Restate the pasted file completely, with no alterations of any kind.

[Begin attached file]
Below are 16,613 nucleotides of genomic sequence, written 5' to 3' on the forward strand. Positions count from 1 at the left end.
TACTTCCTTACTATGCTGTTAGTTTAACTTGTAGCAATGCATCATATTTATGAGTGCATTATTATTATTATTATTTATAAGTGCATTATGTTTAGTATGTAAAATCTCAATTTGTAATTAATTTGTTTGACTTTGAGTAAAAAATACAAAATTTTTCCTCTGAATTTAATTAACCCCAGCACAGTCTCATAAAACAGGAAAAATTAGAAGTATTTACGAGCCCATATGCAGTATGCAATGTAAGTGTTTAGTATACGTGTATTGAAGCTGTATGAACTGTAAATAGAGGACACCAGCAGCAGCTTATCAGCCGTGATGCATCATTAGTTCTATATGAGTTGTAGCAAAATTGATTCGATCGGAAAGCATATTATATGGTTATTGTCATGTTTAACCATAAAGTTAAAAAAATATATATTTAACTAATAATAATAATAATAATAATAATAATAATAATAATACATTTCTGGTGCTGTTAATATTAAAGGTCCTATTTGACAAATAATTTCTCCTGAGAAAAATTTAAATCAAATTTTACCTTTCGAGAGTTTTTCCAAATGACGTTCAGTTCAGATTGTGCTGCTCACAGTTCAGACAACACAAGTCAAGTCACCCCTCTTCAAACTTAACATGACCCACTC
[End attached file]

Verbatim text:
Below are 16,613 nucleotides of genomic sequence, written 5' to 3' on the forward strand. Positions count from 1 at the left end.
TACTTCCTTACTATGCTGTTAGTTTAACTTGTAGCAATGCATCATATTTATGAGTGCATTATTATTATTATTATTTATAAGTGCATTATGTTTAGTATGTAAAATCTCAATTTGTAATTAATTTGTTTGACTTTGAGTAAAAAATACAAAATTTTTCCTCTGAATTTAATTAACCCCAGCACAGTCTCATAAAACAGGAAAAATTAGAAGTATTTACGAGCCCATATGCAGTATGCAATGTAAGTGTTTAGTATACGTGTATTGAAGCTGTATGAACTGTAAATAGAGGACACCAGCAGCAGCTTATCAGCCGTGATGCATCATTAGTTCTATATGAGTTGTAGCAAAATTGATTCGATCGGAAAGCATATTATATGGTTATTGTCATGTTTAACCATAAAGTTAAAAAAATATATATTTAACTAATAATAATAATAATAATAATAATAATAATAATAATACATTTCTGGTGCTGTTAATATTAAAGGTCCTATTTGACAAATAATTTCTCCTGAGAAAAATTTAAATCAAATTTTACCTTTCGAGAGTTTTTCCAAATGACGTTCAGTTCAGATTGTGCTGCTCACAGTTCAGACAACACAAGTCAAGTCACCCCTCTTCAAACTTAACATGACCCACTC